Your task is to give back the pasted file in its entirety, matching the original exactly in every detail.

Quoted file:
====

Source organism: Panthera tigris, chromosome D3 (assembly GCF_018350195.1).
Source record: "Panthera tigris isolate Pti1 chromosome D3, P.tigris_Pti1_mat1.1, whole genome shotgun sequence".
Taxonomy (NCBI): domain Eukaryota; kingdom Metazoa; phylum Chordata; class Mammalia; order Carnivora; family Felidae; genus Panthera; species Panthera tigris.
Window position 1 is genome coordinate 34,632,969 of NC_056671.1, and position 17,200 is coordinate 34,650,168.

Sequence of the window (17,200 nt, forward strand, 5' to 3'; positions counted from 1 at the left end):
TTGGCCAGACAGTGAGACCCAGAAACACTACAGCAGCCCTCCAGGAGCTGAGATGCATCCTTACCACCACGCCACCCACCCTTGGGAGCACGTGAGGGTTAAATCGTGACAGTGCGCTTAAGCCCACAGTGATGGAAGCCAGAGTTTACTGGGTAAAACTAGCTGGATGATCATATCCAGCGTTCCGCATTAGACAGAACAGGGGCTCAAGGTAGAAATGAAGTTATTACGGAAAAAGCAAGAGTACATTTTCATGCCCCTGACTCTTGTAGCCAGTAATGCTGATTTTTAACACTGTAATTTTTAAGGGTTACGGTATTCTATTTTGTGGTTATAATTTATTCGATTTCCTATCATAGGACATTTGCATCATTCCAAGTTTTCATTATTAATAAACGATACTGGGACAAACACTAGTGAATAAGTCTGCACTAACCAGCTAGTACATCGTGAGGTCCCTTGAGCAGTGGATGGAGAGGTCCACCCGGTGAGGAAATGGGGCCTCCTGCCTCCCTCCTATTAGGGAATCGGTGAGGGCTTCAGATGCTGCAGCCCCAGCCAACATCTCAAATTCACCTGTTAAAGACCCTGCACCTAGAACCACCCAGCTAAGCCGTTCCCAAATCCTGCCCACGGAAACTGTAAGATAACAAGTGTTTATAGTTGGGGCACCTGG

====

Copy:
Source organism: Panthera tigris, chromosome D3 (assembly GCF_018350195.1).
Source record: "Panthera tigris isolate Pti1 chromosome D3, P.tigris_Pti1_mat1.1, whole genome shotgun sequence".
Taxonomy (NCBI): domain Eukaryota; kingdom Metazoa; phylum Chordata; class Mammalia; order Carnivora; family Felidae; genus Panthera; species Panthera tigris.
Window position 1 is genome coordinate 34,632,969 of NC_056671.1, and position 17,200 is coordinate 34,650,168.

Sequence of the window (17,200 nt, forward strand, 5' to 3'; positions counted from 1 at the left end):
TTGGCCAGACAGTGAGACCCAGAAACACTACAGCAGCCCTCCAGGAGCTGAGATGCATCCTTACCACCACGCCACCCACCCTTGGGAGCACGTGAGGGTTAAATCGTGACAGTGCGCTTAAGCCCACAGTGATGGAAGCCAGAGTTTACTGGGTAAAACTAGCTGGATGATCATATCCAGCGTTCCGCATTAGACAGAACAGGGGCTCAAGGTAGAAATGAAGTTATTACGGAAAAAGCAAGAGTACATTTTCATGCCCCTGACTCTTGTAGCCAGTAATGCTGATTTTTAACACTGTAATTTTTAAGGGTTACGGTATTCTATTTTGTGGTTATAATTTATTCGATTTCCTATCATAGGACATTTGCATCATTCCAAGTTTTCATTATTAATAAACGATACTGGGACAAACACTAGTGAATAAGTCTGCACTAACCAGCTAGTACATCGTGAGGTCCCTTGAGCAGTGGATGGAGAGGTCCACCCGGTGAGGAAATGGGGCCTCCTGCCTCCCTCCTATTAGGGAATCGGTGAGGGCTTCAGATGCTGCAGCCCCAGCCAACATCTCAAATTCACCTGTTAAAGACCCTGCACCTAGAACCACCCAGCTAAGCCGTTCCCAAATCCTGCCCACGGAAACTGTAAGATAACAAGTGTTTATAGTTGGGGCACCTGG